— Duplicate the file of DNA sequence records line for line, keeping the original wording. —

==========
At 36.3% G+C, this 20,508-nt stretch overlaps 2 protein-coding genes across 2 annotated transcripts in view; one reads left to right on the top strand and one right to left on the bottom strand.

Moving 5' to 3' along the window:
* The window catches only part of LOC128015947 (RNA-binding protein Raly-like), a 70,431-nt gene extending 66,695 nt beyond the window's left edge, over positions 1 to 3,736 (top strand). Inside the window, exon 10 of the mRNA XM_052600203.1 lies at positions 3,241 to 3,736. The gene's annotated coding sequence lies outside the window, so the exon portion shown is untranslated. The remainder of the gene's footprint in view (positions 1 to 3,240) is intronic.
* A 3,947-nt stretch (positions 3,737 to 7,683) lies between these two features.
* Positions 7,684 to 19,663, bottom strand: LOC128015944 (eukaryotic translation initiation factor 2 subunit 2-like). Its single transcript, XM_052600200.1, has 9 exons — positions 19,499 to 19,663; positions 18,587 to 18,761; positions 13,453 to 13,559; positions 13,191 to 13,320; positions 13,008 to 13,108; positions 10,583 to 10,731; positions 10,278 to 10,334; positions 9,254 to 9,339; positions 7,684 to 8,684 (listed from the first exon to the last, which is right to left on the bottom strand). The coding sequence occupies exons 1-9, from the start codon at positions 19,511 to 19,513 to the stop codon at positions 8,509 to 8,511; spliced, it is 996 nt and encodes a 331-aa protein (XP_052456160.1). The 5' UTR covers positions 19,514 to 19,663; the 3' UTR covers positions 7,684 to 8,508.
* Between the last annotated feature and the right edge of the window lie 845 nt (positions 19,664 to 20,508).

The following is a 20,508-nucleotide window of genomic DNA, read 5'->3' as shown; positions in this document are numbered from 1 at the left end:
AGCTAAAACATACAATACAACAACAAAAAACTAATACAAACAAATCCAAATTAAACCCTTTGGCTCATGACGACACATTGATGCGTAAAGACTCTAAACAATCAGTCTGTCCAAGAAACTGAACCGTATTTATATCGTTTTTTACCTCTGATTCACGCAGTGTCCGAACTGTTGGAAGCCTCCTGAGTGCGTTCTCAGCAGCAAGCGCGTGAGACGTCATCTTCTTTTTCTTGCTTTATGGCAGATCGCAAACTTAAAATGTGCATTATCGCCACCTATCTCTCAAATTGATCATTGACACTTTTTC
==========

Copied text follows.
At 36.3% G+C, this 20,508-nt stretch overlaps 2 protein-coding genes across 2 annotated transcripts in view; one reads left to right on the top strand and one right to left on the bottom strand.

Moving 5' to 3' along the window:
* The window catches only part of LOC128015947 (RNA-binding protein Raly-like), a 70,431-nt gene extending 66,695 nt beyond the window's left edge, over positions 1 to 3,736 (top strand). Inside the window, exon 10 of the mRNA XM_052600203.1 lies at positions 3,241 to 3,736. The gene's annotated coding sequence lies outside the window, so the exon portion shown is untranslated. The remainder of the gene's footprint in view (positions 1 to 3,240) is intronic.
* A 3,947-nt stretch (positions 3,737 to 7,683) lies between these two features.
* Positions 7,684 to 19,663, bottom strand: LOC128015944 (eukaryotic translation initiation factor 2 subunit 2-like). Its single transcript, XM_052600200.1, has 9 exons — positions 19,499 to 19,663; positions 18,587 to 18,761; positions 13,453 to 13,559; positions 13,191 to 13,320; positions 13,008 to 13,108; positions 10,583 to 10,731; positions 10,278 to 10,334; positions 9,254 to 9,339; positions 7,684 to 8,684 (listed from the first exon to the last, which is right to left on the bottom strand). The coding sequence occupies exons 1-9, from the start codon at positions 19,511 to 19,513 to the stop codon at positions 8,509 to 8,511; spliced, it is 996 nt and encodes a 331-aa protein (XP_052456160.1). The 5' UTR covers positions 19,514 to 19,663; the 3' UTR covers positions 7,684 to 8,508.
* Between the last annotated feature and the right edge of the window lie 845 nt (positions 19,664 to 20,508).

The following is a 20,508-nucleotide window of genomic DNA, read 5'->3' as shown; positions in this document are numbered from 1 at the left end:
AGCTAAAACATACAATACAACAACAAAAAACTAATACAAACAAATCCAAATTAAACCCTTTGGCTCATGACGACACATTGATGCGTAAAGACTCTAAACAATCAGTCTGTCCAAGAAACTGAACCGTATTTATATCGTTTTTTACCTCTGATTCACGCAGTGTCCGAACTGTTGGAAGCCTCCTGAGTGCGTTCTCAGCAGCAAGCGCGTGAGACGTCATCTTCTTTTTCTTGCTTTATGGCAGATCGCAAACTTAAAATGTGCATTATCGCCACCTATCTCTCAAATTGATCATTGACACTTTTTC